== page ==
New Haven officials announce reforms after man paralyzed in police van
Officials in New Haven, Connecticut, announced prisoner transport and detention reforms Thursday in response to a police van driver braking suddenly while transporting a man in the back of the van, sending him flying headfirst into a metal wall of the vehicle and paralyzing him.
Mayor Justin Elicker and police Chief Karl Jacobson outlined new policies and training during a news conference, one day after having met with Richard "Randy" Cox and his family at a local hospital. Cox is paralyzed from the waist down and has trouble talking, his lawyers and city officials said.
"I want to reiterate that what happened to Mr. Cox is unacceptable and we're committed to making these necessary changes," Elicker said. "Yesterday, seeing Mr. Cox in his condition really brings home why it's so important for us to take action to correct what happened."
What happened to Cox, 36, on June 19 has sparked outrage from his family and civil rights advocates including the NAACP, and has drawn comparisons to the Freddie Gray case in Baltimore. Gray, a 25-year-old Black man, died in 2015 after he suffered a spinal injury while handcuffed and shackled in a city police van. Cox is also Black.
The reforms announced Thursday include eliminating the use of police vans for most prisoner transports and using marked police vehicles instead, requiring officers to immediately call for an ambulance to respond to their location if the prisoner requests or appears to need medical aid, a review of detention center policies, random checks of detention area personnel's body cameras and department-wide training on several related topics.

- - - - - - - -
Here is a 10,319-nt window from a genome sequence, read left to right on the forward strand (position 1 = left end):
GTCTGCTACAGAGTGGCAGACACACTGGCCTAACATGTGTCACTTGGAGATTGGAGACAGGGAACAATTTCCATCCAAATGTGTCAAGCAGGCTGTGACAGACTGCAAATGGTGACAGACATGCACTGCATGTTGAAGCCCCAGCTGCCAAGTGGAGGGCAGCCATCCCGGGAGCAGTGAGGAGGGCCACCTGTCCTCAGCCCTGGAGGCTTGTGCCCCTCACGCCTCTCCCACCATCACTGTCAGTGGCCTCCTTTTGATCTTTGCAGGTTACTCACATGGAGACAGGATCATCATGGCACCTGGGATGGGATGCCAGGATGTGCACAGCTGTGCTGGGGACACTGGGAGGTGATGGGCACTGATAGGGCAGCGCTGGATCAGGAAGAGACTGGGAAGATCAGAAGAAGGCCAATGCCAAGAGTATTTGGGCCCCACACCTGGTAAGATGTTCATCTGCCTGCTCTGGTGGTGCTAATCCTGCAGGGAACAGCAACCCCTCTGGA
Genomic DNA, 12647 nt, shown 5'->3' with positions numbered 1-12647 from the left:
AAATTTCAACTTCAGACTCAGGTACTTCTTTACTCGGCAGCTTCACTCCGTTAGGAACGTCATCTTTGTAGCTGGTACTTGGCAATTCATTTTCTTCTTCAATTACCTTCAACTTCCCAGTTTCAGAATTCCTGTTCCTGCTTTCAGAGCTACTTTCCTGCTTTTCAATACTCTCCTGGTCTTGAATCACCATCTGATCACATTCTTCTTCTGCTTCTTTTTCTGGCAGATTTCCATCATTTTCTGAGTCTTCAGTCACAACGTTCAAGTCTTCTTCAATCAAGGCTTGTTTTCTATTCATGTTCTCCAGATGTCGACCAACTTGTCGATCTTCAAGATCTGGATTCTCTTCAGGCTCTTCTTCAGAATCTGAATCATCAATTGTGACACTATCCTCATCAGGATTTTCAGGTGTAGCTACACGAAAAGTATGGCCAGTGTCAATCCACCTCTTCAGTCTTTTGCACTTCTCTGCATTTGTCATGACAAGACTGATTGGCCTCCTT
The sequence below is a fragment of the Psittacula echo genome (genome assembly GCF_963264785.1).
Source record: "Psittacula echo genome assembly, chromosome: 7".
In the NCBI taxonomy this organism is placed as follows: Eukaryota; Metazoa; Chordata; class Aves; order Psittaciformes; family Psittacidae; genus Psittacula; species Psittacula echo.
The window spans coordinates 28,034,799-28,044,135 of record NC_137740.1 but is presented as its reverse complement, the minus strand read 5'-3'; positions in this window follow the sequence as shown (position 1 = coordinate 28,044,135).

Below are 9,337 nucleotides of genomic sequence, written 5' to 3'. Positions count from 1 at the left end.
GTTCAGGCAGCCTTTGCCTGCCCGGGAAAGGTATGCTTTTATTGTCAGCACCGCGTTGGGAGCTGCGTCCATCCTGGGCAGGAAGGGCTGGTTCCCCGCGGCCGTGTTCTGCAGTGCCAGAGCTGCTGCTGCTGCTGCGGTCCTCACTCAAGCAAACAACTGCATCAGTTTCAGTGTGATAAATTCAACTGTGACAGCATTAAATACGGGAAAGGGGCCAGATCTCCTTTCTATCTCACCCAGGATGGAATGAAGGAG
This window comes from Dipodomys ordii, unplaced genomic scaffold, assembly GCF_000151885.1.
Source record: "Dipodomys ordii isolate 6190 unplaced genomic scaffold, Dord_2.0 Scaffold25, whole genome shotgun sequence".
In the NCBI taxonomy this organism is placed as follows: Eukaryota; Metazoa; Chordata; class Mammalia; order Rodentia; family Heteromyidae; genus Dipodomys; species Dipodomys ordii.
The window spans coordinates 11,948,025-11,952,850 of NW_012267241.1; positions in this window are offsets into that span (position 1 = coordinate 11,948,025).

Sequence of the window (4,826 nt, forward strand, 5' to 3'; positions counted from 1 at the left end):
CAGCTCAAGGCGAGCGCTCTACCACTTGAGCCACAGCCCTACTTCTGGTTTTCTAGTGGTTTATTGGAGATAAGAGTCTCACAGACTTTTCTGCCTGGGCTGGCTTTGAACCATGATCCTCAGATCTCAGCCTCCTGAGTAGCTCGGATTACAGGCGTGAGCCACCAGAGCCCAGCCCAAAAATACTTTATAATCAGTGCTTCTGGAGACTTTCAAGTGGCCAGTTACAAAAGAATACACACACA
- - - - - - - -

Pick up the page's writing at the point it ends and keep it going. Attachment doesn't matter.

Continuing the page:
City officials are inviting residents to several planned town hall-style discussions on police department issues, with the first one scheduled for July 14. They also say several steps already have been taken in response to what happened to Cox, including requiring officers to ensure prisoners are wearing seat belts.
Scot X. Esdaile, president of the Connecticut NAACP chapter, said the announced reforms are a good first step, but more needs to be done.
"They still need to deal with the police culture of those officers dragging him out of the van ... and also dragging him into the police department and slamming him down in the cell with a broken spine," Esdaile said in a phone interview. "That's more deep-rooted than the policies that they're recommending."
Five members of the New Haven Police Department who were involved in the transport and detention of Cox have been placed on paid leave pending a state police investigation.
Prominent civil rights attorney Ben Crump was in New Haven last week, announcing he will be leading the legal fight on behalf of Cox and calling for a federal civil rights investigation. A "March for Justice" for Cox by his family, NAACP chapters and other supporters is planned for Friday afternoon in New Haven.
Vanessa Roberts Avery, the U.S. attorney for the District of Connecticut, said in a statement Wednesday that her office is monitoring the investigations into what happened to Cox and will take action if warranted.
Cox was arrested on a weapons charge June 19. While handcuffed in the back of the van, which had no seat belts, he flew headfirst into the wall between the cab and back of the van when Officer Oscar Diaz braked hard to avoid a collision, police said.
Diaz resumed driving to the police department, despite Cox calling for help and saying he was injured and couldn't move, according to police videos and officials. A few minutes later, Diaz stopped the van to check on Cox, who was lying motionless on the floor.
Diaz then called paramedics but told them to meet him at the station instead of waiting for them where he was, a violation of policy, police officials said. Diaz has not returned messages seeking comment.
At the station, officers dragged Cox out of the van by his feet and put him in a wheelchair, police video shows. Police then booked Cox, took him out of the wheelchair and dragged him into a cell, where he was left on the floor. The videos also show officers telling Cox to move despite him showing signs of paralysis.
Paramedics arrived minutes later and took Cox to a hospital, officials said.